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How To Legally Change Your Name After Marriage in Florida

Name Change Florida After Marriage

Getting married in the Sunshine State likely has you eager to start your new life together. And taking on your spouse’s last name serves as an outward display of your union. But before introducing yourself with a new moniker, you’ll need to make it official. Here’s a helpful guide to legally changing your name in Florida.

How to Change Your Name After a Marriage in Florida

While you can informally go by your married name, changing it legally requires updating key identity documents. 

The typical steps include:

  1. Getting a certified copy of your updated marriage certificate from the county clerk’s office
  2. Using your marriage certificate to change your name with the Social Security Administration
  3. Updating your Florida driver’s license or ID card with the DHSMV
  4. Changing your name on financial accounts, insurance policies, leases, and more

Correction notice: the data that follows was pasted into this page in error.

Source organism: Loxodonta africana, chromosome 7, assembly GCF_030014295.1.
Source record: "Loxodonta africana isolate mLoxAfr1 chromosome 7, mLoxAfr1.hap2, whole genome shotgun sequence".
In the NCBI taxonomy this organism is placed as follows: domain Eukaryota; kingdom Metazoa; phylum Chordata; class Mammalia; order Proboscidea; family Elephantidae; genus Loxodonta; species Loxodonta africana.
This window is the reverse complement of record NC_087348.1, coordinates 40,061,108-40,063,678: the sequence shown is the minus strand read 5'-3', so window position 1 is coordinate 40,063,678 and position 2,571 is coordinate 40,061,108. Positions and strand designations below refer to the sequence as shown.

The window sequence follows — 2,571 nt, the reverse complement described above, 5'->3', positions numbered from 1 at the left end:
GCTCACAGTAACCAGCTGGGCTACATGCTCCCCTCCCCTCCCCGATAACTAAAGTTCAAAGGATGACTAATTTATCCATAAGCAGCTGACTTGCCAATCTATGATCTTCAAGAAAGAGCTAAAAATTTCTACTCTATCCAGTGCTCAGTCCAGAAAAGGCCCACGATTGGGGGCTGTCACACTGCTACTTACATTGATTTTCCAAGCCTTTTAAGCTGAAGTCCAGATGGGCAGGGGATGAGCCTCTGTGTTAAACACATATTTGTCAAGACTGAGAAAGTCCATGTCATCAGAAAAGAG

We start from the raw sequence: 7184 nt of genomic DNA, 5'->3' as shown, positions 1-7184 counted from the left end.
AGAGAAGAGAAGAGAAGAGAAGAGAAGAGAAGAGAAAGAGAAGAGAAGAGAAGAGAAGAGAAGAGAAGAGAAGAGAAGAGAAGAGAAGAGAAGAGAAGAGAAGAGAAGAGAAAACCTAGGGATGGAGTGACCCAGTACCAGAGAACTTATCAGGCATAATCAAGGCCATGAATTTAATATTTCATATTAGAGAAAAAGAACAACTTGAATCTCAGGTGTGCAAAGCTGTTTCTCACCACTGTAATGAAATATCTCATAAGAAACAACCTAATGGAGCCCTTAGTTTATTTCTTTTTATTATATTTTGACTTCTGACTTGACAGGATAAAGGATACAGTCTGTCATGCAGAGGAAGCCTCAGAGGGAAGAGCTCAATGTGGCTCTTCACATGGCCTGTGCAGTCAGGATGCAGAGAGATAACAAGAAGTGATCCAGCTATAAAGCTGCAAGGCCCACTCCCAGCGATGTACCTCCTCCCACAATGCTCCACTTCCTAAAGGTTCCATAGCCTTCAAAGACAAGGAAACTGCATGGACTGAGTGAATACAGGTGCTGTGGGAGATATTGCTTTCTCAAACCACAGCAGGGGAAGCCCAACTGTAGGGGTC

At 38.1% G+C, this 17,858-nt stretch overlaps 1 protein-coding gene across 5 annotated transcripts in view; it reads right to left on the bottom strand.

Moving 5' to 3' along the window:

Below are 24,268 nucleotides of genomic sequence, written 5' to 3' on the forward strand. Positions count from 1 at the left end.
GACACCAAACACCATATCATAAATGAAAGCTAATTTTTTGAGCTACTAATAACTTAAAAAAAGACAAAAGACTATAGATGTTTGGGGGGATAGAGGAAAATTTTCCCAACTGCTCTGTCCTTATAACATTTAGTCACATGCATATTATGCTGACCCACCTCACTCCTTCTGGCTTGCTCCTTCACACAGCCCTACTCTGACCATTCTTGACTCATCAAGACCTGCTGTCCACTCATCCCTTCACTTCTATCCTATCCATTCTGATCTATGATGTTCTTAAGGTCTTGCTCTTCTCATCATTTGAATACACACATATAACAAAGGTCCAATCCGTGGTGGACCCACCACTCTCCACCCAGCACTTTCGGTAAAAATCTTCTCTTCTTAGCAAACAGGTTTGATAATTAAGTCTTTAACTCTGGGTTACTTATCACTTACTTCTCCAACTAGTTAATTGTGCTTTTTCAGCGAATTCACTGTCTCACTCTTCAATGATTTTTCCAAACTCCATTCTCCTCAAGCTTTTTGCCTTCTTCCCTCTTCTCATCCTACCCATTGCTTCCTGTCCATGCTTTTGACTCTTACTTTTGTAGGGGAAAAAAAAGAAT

5. Applying for a new passport if you need one

With the proper documentation, most name changes after marriage can be completed within a few weeks. Having a clear checklist helps ensure every base gets covered.

Using Your Marriage Certificate to Update Your Name

The most important document for establishing your name change is a certified copy of your new marriage certificate. After the wedding, request at least three certified copies from the county clerk’s office that issued your license.

Certified certificates have an embossed seal and can be used as proof to update your identity and legal name with government agencies and financial institutions. Always keep your original in safe storage, using the copies for name change purposes.

Changing Your Name with the Social Security Administration